The world depends on semis to transport goods across the globe, but they’re responsible for a lot of pollution.
Daimler wants fix this so they’ve hosted an event to unveil their electrification strategy for the trucking sector. The big news was the debut of the Mercedes GenH2 concept which is a heavy-duty fuel-cell truck made for long-distance hauling.
Designed to have capabilities similar to the Actros long-haul truck, the GenH2 concept has gross vehicle weight of 40 tons and a payload capacity of 25 tons. More importantly, it has two liquid-hydrogen tanks which each have a storage capacity of 88 lbs (40 kg).
The concept has also been equipped with a 300 kW fuel cell system and a battery which can temporarily provide an additional 400 kW of power. The battery has a capacity of 70 kWh and is designed to “provide situational power support for the fuel cell, for example during peak loads while accelerating or while driving uphill fully loaded.”
In the pre-production truck, there will be two electric motors which each have a peak output of 443 hp (330 kW / 449 PS) and 1,527 lb-ft (2,071 Nm) of torque. However, they have a lower continuous rating of 308 hp (230 kW / 312 PS) and 1,163 lb-ft (1577 Nm).
While semis aren’t particularity exciting, the key takeaway is that the GenH2 will be eco-friendly and have a range of approximately 621 miles (1,000 km) on a single tank of hydrogen. This should make it ideal for long-haul operations.
While the GenH2 is technically a concept, Mercedes confirmed it previews a production model. Customer trails are set to begin in 2023, ahead of series production which is slated for the second half of this decade.
The GenH2 might have been the keynote model, but the that wasn’t the only truck introduced today. Daimler also previewed the Mercedes eActros LongHaul which is a battery-powered long-haul truck which is “designed to cover regular journeys on plannable routes in an energy-efficient manner.”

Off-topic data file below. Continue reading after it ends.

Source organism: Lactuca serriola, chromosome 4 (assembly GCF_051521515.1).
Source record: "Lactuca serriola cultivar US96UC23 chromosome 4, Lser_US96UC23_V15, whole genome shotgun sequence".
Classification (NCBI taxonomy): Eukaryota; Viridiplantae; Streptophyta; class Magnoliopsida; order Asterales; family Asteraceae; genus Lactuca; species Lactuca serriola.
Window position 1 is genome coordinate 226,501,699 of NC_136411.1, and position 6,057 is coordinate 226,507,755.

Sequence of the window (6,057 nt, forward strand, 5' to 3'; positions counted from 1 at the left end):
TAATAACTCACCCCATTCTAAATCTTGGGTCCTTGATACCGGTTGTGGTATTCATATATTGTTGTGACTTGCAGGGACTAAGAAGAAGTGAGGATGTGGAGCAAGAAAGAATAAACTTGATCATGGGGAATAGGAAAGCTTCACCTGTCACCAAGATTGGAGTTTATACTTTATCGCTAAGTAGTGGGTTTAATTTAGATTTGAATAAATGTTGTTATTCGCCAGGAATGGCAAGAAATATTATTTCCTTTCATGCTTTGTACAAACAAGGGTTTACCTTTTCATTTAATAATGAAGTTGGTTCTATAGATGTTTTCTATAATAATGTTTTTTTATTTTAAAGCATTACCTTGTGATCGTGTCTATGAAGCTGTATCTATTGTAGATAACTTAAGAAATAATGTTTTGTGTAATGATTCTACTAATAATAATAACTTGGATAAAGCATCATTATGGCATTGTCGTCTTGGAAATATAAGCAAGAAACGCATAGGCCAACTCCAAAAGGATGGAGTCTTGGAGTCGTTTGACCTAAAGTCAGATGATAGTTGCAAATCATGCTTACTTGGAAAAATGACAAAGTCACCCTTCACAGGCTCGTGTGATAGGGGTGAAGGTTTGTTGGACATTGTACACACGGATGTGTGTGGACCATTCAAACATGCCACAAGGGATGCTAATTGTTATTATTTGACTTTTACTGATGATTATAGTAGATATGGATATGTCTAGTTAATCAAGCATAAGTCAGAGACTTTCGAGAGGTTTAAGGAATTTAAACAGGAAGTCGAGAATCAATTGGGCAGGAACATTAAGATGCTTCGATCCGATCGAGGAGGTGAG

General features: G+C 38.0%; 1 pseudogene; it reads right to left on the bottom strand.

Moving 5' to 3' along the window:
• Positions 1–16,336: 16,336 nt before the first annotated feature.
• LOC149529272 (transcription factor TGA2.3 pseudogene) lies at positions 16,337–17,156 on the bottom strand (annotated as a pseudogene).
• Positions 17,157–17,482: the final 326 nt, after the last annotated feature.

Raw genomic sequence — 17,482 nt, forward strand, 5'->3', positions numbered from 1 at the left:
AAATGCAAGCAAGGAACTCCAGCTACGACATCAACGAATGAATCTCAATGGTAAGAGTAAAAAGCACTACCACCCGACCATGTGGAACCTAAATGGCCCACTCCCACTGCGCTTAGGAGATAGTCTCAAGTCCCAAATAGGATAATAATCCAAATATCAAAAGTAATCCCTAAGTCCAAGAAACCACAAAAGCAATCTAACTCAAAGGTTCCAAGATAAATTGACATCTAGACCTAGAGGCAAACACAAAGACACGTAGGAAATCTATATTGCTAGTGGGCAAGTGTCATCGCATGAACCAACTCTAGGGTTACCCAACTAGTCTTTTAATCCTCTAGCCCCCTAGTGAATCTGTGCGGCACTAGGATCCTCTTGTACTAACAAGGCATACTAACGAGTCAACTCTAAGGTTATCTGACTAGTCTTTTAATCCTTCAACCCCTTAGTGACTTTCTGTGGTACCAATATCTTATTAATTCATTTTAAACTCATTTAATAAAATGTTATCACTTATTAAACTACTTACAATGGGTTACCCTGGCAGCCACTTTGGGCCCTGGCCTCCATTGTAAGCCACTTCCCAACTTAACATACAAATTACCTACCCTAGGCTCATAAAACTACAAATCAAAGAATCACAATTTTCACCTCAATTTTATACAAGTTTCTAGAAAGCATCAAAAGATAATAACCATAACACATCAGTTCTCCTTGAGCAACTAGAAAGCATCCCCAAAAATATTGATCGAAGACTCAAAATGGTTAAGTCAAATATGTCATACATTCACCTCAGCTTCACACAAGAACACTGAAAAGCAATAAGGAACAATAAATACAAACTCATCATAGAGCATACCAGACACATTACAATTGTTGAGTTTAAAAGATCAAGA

The eActros LongHaul will have a range of approximately 311 miles (500 km) and is slated to be ready for production in 2024. Mercedes didn’t release too many details, but noted European Union regulations require truck drivers take a minimum 45 minute break after 4.5 hours of driving. Recharging during this time will provide a “large proportion of the energy needed for the ongoing journey.”
While 2024 is still a ways off, the company the said the eActros for distribution transport – which was originally introduced in 2018 – will go into production next year. Daimler added the model will be able to “significantly exceed” the prototype’s range of approximately 124 miles (200 km).
According to Daimler’s Martin Daum, “We are consistently pursuing our vision of CO2-neutral transport with a focus on the genuinely locally CO2-neutral technologies battery power and hydrogen-based fuel cells, which have the potential to succeed in the market in the long term. This combination enables us to offer our customers the best vehicle options, depending on the application.” He went on to say battery powered trucks will be better for lower cargo weights and shorter distances, while fuel-cell models will be the “preferred option for heavier loads and longer distances.”